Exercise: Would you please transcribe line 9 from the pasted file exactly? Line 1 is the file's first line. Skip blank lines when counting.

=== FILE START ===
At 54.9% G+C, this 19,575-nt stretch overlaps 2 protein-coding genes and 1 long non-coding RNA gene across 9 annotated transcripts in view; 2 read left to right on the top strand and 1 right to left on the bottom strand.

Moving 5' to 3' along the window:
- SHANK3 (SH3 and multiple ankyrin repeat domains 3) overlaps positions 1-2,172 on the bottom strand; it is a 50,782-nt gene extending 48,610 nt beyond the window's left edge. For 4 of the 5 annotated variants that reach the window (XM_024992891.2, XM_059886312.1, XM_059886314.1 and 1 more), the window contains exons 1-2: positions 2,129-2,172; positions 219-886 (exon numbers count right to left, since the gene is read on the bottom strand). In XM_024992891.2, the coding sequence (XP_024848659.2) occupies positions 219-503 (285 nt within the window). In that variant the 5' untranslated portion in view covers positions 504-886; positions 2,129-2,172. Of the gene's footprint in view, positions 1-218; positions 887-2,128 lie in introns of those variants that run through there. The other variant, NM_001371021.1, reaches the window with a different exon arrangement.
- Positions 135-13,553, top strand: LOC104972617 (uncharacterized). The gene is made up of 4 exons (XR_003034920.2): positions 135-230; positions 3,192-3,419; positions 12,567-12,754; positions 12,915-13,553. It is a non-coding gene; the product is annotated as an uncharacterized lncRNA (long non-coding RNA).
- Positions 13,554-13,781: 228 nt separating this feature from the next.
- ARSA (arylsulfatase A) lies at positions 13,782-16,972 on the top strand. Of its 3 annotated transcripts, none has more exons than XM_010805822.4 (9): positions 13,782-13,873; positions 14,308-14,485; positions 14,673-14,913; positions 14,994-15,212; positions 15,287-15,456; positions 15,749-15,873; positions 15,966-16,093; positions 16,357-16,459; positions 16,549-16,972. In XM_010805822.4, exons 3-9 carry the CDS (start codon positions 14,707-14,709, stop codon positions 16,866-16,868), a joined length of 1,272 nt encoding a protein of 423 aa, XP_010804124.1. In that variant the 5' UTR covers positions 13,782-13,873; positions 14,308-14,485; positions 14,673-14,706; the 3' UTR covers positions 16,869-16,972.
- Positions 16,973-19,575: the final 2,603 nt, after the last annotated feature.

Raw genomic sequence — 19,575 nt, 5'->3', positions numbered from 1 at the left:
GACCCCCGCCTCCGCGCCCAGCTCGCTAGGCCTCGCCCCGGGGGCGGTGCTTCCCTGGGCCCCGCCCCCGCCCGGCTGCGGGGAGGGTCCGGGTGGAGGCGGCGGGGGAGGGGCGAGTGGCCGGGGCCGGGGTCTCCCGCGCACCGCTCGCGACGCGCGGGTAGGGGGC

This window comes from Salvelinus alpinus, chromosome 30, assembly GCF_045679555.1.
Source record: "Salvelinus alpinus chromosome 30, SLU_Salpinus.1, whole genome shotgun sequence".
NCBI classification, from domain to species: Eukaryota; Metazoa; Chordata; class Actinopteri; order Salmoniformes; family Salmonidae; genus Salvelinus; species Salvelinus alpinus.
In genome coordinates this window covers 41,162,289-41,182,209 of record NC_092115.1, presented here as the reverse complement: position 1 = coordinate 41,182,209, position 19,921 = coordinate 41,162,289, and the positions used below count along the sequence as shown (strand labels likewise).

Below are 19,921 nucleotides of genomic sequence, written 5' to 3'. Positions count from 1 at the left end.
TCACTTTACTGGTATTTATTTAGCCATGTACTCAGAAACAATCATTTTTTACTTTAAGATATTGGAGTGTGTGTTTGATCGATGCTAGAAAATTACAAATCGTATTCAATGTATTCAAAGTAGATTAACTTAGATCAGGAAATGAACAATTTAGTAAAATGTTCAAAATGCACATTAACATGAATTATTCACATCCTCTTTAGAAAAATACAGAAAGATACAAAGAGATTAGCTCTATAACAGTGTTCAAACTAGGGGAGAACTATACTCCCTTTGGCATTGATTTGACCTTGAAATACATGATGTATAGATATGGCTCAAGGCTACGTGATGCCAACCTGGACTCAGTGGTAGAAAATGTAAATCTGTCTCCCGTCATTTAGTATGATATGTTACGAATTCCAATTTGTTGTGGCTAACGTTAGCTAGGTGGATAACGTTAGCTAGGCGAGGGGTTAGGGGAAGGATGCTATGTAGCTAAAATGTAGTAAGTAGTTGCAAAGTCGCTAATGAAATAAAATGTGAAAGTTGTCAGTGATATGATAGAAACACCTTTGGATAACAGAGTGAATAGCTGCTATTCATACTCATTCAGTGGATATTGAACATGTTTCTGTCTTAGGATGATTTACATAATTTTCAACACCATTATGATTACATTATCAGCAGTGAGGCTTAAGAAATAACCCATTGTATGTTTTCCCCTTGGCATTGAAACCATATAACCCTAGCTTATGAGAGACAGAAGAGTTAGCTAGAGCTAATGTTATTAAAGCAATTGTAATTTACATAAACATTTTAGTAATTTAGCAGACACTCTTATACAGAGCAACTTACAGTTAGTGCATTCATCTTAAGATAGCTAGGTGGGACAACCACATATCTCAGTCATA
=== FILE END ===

GACCCCCGCCTCCGCGCCCAGCTCGCTAGGCCTCGCCCCGGGGGCGGTGCTTCCCTGGGCCCCGCCCCCGCCCGGCTGCGGGGAGGGTCCGGGTGGAGGCGGCGGGGGAGGGGCGAGTGGCCGGGGCCGGGGTCTCCCGCGCACCGCTCGCGACGCGCGGGTAGGGGGC